Juvenile Pubic Symphysiodesis (JPS) is a relatively simple procedure that helps to prevent the development of osteoarthritis and hip dysplasia. This procedure is best performed on dogs between 14-18 weeks old, and this is considered as an early intervention method to not only save money in the future but reduce the possibility of future surgery.

The benefits of JPS are greatly reduced after 20 weeks. Therefore, we recommend that a PennHIP screening be conducted early at 16 weeks. If the results indicate a high hip laxity and hip dysplasia risk, a JPS should be performed as soon as possible.

How Is JPS Carried Out?

This procedure makes use of an electroscalpel to manually manipulate bone development and provide better coverage of the hip joints. By closing a growth plate at the base of the pelvis, this creates selective growth of the pelvis and the hip cup.

By diminishing hip laxity at a young age (under 18 weeks), puppies will grow into adulthood with healthy hips and full mobility. Because most puppies at that age do not show symptoms of canine hip dysplasia, early diagnosis at between 14-16 weeks of age via PennHIP is important.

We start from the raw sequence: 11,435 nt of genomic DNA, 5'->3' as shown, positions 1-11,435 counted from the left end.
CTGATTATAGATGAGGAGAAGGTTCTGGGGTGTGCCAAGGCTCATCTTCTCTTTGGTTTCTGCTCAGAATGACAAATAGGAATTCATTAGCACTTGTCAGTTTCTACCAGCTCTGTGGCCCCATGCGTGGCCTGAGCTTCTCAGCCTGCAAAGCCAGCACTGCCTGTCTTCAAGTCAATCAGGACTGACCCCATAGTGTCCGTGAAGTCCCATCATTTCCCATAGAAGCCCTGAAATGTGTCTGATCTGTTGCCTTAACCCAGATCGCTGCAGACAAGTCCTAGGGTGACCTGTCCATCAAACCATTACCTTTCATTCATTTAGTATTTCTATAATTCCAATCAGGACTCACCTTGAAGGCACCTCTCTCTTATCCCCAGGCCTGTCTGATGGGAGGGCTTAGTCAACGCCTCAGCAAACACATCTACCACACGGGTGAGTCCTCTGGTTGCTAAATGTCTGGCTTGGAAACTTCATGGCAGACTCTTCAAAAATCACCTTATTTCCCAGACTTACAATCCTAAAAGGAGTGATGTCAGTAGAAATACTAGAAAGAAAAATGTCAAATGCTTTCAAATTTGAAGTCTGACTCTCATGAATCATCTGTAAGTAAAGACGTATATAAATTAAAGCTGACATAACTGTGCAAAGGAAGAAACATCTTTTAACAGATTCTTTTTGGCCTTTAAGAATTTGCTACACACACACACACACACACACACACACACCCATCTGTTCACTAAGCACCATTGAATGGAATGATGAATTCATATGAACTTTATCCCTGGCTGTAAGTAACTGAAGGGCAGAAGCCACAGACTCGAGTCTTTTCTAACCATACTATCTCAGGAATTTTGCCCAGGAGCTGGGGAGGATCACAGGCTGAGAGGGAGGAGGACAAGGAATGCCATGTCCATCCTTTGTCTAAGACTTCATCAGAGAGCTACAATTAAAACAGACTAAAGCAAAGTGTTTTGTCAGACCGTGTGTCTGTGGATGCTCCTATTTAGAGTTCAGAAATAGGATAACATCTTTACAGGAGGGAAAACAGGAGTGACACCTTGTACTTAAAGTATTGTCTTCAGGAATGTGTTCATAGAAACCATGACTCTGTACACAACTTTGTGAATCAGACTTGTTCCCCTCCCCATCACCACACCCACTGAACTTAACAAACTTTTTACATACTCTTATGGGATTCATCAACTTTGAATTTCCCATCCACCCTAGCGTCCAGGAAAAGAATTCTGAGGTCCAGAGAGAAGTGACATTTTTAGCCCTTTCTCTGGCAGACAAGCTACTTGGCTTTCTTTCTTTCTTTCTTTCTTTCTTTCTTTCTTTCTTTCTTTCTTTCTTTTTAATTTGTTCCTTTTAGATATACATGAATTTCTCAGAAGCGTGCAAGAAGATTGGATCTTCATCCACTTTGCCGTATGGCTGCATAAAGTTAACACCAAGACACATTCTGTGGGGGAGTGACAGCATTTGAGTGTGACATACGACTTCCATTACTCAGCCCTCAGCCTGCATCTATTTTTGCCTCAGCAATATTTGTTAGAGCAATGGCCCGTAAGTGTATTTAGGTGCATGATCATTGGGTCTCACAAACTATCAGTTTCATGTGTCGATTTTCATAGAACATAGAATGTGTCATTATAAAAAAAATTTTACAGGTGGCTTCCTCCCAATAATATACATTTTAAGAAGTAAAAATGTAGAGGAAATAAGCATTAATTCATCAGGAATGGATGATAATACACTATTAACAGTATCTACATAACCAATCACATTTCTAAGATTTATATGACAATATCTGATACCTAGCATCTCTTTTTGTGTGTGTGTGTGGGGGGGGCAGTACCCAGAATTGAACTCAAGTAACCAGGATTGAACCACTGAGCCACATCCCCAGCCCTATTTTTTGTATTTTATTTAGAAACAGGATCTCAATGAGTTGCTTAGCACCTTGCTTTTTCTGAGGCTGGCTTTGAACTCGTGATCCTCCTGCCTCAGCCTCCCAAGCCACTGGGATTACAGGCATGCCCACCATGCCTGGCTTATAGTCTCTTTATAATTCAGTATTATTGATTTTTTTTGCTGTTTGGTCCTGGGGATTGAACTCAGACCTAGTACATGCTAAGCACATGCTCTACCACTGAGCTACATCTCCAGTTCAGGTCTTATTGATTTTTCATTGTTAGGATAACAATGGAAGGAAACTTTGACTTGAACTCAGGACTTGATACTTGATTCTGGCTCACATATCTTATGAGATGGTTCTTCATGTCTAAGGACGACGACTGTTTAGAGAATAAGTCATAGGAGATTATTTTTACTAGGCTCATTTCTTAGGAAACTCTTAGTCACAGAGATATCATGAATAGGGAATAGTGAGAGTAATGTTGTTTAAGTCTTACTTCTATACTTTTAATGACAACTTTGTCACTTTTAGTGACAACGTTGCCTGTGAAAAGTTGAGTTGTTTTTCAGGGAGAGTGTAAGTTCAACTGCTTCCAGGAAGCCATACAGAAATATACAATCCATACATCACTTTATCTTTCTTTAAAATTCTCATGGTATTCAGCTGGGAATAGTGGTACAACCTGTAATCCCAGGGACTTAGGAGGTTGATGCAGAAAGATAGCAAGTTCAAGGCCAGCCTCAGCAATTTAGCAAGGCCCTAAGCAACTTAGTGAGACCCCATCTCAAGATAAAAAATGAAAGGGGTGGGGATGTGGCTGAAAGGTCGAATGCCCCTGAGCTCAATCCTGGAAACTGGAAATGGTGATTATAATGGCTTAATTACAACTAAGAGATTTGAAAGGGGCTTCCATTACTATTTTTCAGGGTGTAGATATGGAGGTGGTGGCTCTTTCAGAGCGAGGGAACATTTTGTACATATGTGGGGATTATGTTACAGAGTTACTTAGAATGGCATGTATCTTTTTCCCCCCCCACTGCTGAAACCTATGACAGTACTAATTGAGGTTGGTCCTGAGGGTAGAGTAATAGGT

How do I help my pet recover after the surgery?

Having a healthy diet and weight management is important as your puppy is growing, and even more so when the hip joint is developing. During these 4-6 months after the surgery, leash walks are permitted but strenuous off leash exercise should be avoided until the follow-up exams provide a clear diagnosis and recovery.

Follow-up X-rays will be taken progressively to measure the success of the procedure, and the all-clear period will be at about 10 months of age.

Around 90% of dogs will benefit from this preventative measure as they will not display any sign of arthritis or require any advanced surgery for their hip joint.

For puppies above 9 months of age, total hip replacement will be considered as one of the preventative measures instead. read more.